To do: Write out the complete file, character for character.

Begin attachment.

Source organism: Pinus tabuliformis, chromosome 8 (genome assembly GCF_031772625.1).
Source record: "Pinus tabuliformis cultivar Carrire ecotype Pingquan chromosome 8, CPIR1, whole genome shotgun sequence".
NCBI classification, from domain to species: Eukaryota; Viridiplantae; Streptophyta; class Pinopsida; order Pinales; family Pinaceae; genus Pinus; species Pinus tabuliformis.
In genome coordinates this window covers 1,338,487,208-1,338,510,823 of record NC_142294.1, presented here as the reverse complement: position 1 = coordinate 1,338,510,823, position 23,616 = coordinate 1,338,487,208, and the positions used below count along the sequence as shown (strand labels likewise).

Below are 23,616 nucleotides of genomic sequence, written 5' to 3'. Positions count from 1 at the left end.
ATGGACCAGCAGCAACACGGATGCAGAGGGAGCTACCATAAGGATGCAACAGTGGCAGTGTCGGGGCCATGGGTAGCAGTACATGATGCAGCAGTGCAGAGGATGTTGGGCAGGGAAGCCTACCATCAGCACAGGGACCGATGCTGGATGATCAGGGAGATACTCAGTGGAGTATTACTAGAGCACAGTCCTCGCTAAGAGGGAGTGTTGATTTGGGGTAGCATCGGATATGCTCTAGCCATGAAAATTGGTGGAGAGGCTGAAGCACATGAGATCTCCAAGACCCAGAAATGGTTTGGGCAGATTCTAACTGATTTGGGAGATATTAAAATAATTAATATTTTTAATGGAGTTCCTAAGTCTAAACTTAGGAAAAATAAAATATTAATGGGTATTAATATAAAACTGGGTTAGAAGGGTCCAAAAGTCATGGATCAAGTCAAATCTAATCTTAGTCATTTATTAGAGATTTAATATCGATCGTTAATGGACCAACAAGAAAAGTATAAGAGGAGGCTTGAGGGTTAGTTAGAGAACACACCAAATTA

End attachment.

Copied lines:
Source organism: Pinus tabuliformis, chromosome 8 (genome assembly GCF_031772625.1).
Source record: "Pinus tabuliformis cultivar Carrire ecotype Pingquan chromosome 8, CPIR1, whole genome shotgun sequence".
NCBI classification, from domain to species: Eukaryota; Viridiplantae; Streptophyta; class Pinopsida; order Pinales; family Pinaceae; genus Pinus; species Pinus tabuliformis.
In genome coordinates this window covers 1,338,487,208-1,338,510,823 of record NC_142294.1, presented here as the reverse complement: position 1 = coordinate 1,338,510,823, position 23,616 = coordinate 1,338,487,208, and the positions used below count along the sequence as shown (strand labels likewise).

Below are 23,616 nucleotides of genomic sequence, written 5' to 3'. Positions count from 1 at the left end.
ATGGACCAGCAGCAACACGGATGCAGAGGGAGCTACCATAAGGATGCAACAGTGGCAGTGTCGGGGCCATGGGTAGCAGTACATGATGCAGCAGTGCAGAGGATGTTGGGCAGGGAAGCCTACCATCAGCACAGGGACCGATGCTGGATGATCAGGGAGATACTCAGTGGAGTATTACTAGAGCACAGTCCTCGCTAAGAGGGAGTGTTGATTTGGGGTAGCATCGGATATGCTCTAGCCATGAAAATTGGTGGAGAGGCTGAAGCACATGAGATCTCCAAGACCCAGAAATGGTTTGGGCAGATTCTAACTGATTTGGGAGATATTAAAATAATTAATATTTTTAATGGAGTTCCTAAGTCTAAACTTAGGAAAAATAAAATATTAATGGGTATTAATATAAAACTGGGTTAGAAGGGTCCAAAAGTCATGGATCAAGTCAAATCTAATCTTAGTCATTTATTAGAGATTTAATATCGATCGTTAATGGACCAACAAGAAAAGTATAAGAGGAGGCTTGAGGGTTAGTTAGAGAACACACCAAATTA